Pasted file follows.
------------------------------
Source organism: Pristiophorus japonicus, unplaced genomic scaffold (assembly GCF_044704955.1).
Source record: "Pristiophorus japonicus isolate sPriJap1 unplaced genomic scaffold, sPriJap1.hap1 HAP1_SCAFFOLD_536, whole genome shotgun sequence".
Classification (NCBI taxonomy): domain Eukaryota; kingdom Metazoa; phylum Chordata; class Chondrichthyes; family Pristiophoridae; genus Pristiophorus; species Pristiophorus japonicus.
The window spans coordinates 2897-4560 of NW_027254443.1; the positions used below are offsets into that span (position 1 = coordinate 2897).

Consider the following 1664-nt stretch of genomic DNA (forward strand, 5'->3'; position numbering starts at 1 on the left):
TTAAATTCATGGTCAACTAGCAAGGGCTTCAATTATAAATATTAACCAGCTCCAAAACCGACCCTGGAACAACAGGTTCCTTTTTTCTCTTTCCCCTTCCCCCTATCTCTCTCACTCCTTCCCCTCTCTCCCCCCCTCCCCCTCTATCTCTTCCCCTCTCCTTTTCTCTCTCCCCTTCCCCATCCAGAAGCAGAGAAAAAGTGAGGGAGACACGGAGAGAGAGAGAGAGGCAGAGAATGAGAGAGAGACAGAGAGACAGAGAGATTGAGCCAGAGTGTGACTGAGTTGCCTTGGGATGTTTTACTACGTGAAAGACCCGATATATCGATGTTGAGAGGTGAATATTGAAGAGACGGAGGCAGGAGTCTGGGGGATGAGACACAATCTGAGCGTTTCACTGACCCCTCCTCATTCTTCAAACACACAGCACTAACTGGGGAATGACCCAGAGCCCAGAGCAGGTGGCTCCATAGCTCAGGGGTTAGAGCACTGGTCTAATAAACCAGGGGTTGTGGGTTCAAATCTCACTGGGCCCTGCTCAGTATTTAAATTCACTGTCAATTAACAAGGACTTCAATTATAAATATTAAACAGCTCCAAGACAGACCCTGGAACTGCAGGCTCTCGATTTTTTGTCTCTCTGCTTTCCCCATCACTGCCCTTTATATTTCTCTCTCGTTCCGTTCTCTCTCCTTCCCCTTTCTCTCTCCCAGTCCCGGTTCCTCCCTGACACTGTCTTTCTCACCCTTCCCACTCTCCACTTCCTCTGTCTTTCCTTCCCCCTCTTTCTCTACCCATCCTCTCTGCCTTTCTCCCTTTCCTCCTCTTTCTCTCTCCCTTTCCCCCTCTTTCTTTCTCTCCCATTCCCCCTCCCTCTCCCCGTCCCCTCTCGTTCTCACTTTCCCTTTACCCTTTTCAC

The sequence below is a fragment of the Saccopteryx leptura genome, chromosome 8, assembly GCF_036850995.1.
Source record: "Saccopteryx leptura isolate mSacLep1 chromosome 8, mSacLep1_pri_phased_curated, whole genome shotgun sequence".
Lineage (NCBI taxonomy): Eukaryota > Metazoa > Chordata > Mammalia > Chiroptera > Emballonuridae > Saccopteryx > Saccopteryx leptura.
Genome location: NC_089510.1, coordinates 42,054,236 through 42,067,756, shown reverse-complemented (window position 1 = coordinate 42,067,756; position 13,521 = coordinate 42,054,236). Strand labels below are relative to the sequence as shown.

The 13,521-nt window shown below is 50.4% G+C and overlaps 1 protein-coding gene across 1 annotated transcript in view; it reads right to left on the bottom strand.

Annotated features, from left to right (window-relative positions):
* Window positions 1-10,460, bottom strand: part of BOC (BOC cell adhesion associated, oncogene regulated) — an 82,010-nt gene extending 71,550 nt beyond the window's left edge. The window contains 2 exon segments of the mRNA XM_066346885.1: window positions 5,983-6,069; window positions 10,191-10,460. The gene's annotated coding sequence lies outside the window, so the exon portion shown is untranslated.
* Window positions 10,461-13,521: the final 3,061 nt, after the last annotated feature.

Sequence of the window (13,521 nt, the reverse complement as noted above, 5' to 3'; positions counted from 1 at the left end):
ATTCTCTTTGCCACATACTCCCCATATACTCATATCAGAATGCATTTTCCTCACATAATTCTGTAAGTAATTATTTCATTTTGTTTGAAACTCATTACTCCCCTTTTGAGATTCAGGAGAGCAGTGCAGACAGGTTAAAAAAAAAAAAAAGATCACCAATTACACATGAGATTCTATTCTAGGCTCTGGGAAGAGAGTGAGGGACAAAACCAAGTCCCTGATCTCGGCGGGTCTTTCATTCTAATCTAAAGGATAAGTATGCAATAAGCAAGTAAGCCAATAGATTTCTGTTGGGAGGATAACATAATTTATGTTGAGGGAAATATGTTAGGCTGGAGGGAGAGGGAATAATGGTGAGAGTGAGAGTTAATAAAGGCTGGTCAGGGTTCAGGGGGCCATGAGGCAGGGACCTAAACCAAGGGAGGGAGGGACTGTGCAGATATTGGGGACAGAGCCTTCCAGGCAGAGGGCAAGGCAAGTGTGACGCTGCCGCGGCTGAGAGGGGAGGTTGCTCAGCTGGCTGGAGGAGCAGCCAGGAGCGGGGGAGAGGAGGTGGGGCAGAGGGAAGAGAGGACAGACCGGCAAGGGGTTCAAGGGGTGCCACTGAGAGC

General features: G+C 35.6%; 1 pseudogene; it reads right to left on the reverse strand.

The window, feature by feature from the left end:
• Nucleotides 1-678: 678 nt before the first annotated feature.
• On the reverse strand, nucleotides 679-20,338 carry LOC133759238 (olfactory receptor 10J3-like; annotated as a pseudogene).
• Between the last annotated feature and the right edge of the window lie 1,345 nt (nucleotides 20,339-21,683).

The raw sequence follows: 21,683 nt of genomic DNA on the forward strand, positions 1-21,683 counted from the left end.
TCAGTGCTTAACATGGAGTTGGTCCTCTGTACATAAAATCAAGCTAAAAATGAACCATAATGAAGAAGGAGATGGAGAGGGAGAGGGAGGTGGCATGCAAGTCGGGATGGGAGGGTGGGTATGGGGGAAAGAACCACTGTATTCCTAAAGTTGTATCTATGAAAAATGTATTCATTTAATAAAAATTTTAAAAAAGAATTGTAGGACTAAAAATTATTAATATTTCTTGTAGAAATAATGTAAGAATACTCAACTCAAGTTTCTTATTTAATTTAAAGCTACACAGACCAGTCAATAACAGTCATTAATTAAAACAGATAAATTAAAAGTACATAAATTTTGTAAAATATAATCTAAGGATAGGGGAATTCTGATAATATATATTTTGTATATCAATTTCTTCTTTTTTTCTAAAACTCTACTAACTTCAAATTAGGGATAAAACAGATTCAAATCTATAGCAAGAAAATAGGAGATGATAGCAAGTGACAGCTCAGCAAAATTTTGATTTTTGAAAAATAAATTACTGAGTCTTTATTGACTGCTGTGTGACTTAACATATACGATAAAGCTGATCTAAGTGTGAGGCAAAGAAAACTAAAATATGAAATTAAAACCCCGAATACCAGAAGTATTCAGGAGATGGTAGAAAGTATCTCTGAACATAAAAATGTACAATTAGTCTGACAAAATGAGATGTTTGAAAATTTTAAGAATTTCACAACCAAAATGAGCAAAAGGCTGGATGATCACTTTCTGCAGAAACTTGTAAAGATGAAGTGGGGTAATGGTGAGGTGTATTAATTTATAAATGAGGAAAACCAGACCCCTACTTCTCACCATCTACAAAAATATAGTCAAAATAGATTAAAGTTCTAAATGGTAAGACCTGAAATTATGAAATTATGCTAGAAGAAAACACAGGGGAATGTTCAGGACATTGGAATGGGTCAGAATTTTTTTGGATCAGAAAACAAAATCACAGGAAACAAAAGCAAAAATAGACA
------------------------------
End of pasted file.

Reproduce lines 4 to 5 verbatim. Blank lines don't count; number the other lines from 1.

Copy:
The window spans coordinates 2897-4560 of NW_027254443.1; the positions used below are offsets into that span (position 1 = coordinate 2897).

Consider the following 1664-nt stretch of genomic DNA (forward strand, 5'->3'; position numbering starts at 1 on the left):